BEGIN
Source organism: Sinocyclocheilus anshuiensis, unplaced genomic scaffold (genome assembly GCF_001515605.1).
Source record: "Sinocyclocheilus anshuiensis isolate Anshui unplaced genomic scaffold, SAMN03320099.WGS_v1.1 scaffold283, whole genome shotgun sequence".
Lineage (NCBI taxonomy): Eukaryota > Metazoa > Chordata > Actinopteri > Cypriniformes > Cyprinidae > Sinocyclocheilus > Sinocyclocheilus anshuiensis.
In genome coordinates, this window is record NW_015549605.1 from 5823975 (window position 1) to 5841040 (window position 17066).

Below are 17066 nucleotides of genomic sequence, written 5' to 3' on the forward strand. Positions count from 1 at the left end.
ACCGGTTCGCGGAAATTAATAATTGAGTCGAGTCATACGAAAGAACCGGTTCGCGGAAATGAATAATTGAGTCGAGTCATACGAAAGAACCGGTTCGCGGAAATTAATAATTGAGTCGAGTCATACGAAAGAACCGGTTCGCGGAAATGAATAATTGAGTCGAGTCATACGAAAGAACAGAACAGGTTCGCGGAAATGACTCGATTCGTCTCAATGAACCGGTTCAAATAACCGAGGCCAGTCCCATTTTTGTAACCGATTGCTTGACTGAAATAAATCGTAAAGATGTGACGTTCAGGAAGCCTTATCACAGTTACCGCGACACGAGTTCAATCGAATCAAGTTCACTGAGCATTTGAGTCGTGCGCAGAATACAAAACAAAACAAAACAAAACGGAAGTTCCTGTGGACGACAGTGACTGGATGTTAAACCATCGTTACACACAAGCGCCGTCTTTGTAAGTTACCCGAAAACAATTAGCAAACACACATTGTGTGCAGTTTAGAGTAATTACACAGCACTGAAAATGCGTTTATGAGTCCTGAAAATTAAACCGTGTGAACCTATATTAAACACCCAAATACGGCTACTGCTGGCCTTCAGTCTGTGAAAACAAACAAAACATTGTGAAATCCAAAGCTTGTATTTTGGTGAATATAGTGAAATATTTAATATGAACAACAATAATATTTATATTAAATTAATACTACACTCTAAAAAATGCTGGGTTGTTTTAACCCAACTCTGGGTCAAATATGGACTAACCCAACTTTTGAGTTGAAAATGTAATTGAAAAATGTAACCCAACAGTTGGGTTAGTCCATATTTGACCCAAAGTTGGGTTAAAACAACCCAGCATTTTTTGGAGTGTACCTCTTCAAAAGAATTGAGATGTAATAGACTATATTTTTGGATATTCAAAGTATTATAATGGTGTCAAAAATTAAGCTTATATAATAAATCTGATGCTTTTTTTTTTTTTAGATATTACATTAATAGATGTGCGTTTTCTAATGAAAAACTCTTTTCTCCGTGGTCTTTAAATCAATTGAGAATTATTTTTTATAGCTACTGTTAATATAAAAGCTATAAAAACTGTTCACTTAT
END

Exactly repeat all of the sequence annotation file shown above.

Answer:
Source organism: Sinocyclocheilus anshuiensis, unplaced genomic scaffold (genome assembly GCF_001515605.1).
Source record: "Sinocyclocheilus anshuiensis isolate Anshui unplaced genomic scaffold, SAMN03320099.WGS_v1.1 scaffold283, whole genome shotgun sequence".
Lineage (NCBI taxonomy): Eukaryota > Metazoa > Chordata > Actinopteri > Cypriniformes > Cyprinidae > Sinocyclocheilus > Sinocyclocheilus anshuiensis.
In genome coordinates, this window is record NW_015549605.1 from 5823975 (window position 1) to 5841040 (window position 17066).

Below are 17066 nucleotides of genomic sequence, written 5' to 3' on the forward strand. Positions count from 1 at the left end.
ACCGGTTCGCGGAAATTAATAATTGAGTCGAGTCATACGAAAGAACCGGTTCGCGGAAATGAATAATTGAGTCGAGTCATACGAAAGAACCGGTTCGCGGAAATTAATAATTGAGTCGAGTCATACGAAAGAACCGGTTCGCGGAAATGAATAATTGAGTCGAGTCATACGAAAGAACAGAACAGGTTCGCGGAAATGACTCGATTCGTCTCAATGAACCGGTTCAAATAACCGAGGCCAGTCCCATTTTTGTAACCGATTGCTTGACTGAAATAAATCGTAAAGATGTGACGTTCAGGAAGCCTTATCACAGTTACCGCGACACGAGTTCAATCGAATCAAGTTCACTGAGCATTTGAGTCGTGCGCAGAATACAAAACAAAACAAAACAAAACGGAAGTTCCTGTGGACGACAGTGACTGGATGTTAAACCATCGTTACACACAAGCGCCGTCTTTGTAAGTTACCCGAAAACAATTAGCAAACACACATTGTGTGCAGTTTAGAGTAATTACACAGCACTGAAAATGCGTTTATGAGTCCTGAAAATTAAACCGTGTGAACCTATATTAAACACCCAAATACGGCTACTGCTGGCCTTCAGTCTGTGAAAACAAACAAAACATTGTGAAATCCAAAGCTTGTATTTTGGTGAATATAGTGAAATATTTAATATGAACAACAATAATATTTATATTAAATTAATACTACACTCTAAAAAATGCTGGGTTGTTTTAACCCAACTCTGGGTCAAATATGGACTAACCCAACTTTTGAGTTGAAAATGTAATTGAAAAATGTAACCCAACAGTTGGGTTAGTCCATATTTGACCCAAAGTTGGGTTAAAACAACCCAGCATTTTTTGGAGTGTACCTCTTCAAAAGAATTGAGATGTAATAGACTATATTTTTGGATATTCAAAGTATTATAATGGTGTCAAAAATTAAGCTTATATAATAAATCTGATGCTTTTTTTTTTTTTAGATATTACATTAATAGATGTGCGTTTTCTAATGAAAAACTCTTTTCTCCGTGGTCTTTAAATCAATTGAGAATTATTTTTTATAGCTACTGTTAATATAAAAGCTATAAAAACTGTTCACTTAT